See Drugs Approved for Neuroblastoma for more information.Targeted therapy
Targeted therapy is a type of treatment that uses drugs or other substances to identify and attack cancer cells with less harm to normal cells.
Tyrosine kinase inhibitors are small-molecule drugs that go through the cell membrane and work inside cancer cells to block signals that cancer cells need to grow and divide. Crizotinib is used to treat neuroblastoma that has come back after treatment.New types of treatment are being tested in clinical trials.
This summary section describes treatments that are being studied in clinical trials. It may not mention every new treatment being studied. Information about clinical trials is available from the NCI website.Immunotherapy
Immunotherapy is a treatment that uses the patient’s immune system to fight cancer. Substances made by the body or made in a laboratory are used to boost, direct, or restore the body’s natural defenses against cancer. This type of cancer treatment is also called biotherapy or biological therapy.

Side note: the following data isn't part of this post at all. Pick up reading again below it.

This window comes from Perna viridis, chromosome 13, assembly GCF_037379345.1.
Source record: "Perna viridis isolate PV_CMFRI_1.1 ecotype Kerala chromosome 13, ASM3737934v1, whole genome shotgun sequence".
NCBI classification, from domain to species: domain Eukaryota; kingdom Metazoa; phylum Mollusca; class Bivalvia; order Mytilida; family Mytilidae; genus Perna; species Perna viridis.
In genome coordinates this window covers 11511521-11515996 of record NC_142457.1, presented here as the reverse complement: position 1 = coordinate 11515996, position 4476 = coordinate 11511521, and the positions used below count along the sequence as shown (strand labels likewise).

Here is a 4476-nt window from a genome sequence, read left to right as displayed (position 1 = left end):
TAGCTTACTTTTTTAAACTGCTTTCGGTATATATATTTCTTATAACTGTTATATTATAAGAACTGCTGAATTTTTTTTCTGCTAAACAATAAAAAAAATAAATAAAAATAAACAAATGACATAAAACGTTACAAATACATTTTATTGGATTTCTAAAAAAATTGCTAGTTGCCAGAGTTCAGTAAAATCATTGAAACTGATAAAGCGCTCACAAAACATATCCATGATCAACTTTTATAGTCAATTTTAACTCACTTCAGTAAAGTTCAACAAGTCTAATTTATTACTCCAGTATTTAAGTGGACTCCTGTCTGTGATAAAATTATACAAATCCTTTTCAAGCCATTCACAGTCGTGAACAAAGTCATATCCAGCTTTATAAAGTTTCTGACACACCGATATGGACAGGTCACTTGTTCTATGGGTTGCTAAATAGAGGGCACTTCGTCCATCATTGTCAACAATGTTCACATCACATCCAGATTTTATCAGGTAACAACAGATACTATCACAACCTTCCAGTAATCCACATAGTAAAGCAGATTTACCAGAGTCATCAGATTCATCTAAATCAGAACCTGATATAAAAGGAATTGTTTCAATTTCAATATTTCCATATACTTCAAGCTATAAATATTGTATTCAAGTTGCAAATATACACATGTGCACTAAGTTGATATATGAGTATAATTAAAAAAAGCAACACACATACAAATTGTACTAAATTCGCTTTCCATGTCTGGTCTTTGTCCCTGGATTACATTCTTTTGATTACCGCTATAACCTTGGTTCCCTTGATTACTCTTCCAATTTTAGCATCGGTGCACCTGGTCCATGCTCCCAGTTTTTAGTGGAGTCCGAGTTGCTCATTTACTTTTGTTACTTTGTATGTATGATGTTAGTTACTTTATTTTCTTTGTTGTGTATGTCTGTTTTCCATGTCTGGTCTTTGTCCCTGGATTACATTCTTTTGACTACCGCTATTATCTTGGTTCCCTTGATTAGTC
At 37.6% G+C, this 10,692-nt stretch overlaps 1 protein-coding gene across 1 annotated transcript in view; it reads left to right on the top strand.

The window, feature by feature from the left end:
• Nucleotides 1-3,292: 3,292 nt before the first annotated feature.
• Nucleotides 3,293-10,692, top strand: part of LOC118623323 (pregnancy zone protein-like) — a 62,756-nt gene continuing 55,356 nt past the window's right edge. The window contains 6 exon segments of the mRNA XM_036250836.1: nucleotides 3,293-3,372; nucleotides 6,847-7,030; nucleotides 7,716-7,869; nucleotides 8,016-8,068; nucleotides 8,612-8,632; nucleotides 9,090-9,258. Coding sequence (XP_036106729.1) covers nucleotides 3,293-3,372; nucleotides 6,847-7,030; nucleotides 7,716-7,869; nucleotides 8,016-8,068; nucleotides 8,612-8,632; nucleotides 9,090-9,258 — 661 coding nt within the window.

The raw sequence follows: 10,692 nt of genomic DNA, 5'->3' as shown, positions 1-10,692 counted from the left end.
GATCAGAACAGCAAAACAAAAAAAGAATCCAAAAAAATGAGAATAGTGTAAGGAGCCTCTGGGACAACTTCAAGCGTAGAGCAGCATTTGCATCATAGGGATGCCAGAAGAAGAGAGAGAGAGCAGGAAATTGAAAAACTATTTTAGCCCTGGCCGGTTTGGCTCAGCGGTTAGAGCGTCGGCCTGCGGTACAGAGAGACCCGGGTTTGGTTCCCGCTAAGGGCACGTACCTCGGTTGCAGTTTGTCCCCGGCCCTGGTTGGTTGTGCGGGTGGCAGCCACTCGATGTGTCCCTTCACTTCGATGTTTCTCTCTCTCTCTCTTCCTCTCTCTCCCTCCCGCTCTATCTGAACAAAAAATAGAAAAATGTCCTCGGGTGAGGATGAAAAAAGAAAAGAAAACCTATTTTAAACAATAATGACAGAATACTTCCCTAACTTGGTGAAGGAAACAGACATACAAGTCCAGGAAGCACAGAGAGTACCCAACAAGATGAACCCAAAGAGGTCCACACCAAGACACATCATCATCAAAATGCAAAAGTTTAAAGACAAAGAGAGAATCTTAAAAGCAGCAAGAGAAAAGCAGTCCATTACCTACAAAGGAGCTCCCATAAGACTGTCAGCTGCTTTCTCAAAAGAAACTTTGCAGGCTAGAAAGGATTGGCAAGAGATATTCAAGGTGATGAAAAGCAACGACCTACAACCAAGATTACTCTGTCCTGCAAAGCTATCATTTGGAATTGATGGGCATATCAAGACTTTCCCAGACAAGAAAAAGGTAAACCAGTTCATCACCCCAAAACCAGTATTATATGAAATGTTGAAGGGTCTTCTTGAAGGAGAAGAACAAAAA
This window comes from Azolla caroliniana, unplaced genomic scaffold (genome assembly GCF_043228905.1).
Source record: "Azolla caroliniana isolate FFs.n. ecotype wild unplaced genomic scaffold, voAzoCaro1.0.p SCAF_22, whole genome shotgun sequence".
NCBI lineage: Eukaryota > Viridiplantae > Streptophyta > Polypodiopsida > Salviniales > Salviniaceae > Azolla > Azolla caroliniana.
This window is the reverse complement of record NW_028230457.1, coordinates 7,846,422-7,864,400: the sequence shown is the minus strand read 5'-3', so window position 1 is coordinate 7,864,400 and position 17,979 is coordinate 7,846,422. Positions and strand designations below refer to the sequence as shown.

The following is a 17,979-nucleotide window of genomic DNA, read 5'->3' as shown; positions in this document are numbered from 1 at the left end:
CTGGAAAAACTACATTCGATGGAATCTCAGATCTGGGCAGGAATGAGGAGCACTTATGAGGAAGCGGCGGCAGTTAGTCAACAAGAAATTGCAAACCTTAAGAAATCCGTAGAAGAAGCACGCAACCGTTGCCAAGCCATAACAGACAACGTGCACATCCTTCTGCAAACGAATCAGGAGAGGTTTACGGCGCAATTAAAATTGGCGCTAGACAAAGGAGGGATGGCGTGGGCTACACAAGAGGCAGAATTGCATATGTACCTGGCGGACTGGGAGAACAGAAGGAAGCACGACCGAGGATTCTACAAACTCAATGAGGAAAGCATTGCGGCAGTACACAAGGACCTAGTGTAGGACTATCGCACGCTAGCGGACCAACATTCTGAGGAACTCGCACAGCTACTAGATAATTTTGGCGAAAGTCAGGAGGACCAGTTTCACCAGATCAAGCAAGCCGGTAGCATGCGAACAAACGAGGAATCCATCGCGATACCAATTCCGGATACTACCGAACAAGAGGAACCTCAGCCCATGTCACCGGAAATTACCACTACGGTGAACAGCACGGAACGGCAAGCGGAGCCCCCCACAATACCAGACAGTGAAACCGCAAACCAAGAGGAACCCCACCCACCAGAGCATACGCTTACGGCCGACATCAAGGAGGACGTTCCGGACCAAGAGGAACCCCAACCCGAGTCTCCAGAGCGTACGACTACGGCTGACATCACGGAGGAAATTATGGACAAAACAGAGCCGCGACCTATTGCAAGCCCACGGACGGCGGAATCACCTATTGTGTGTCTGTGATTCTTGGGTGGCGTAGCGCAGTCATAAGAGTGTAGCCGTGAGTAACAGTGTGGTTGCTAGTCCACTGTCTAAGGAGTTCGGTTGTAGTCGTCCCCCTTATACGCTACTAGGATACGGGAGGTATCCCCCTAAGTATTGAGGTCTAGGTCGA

Vaccine therapy uses a substance to stimulate the immune system to destroy a tumor. Vaccine therapy is being studied to treat neuroblastoma that has come back after treatment.Other drug therapy
Lenalidomide is a type of angiogenesis inhibitor. It prevents the growth of new blood vessels that are needed by a tumor to grow.Patients may want to think about taking part in a clinical trial.
For some patients, taking part in a clinical trial may be the best treatment choice. Clinical trials are part of the cancer research process. Clinical trials are done to find out if new cancer treatments are safe and effective or better than the standard treatment.
Many of today's standard treatments for cancer are based on earlier clinical trials. Patients who take part in a clinical trial may receive the standard treatment or be among the first to receive a new treatment.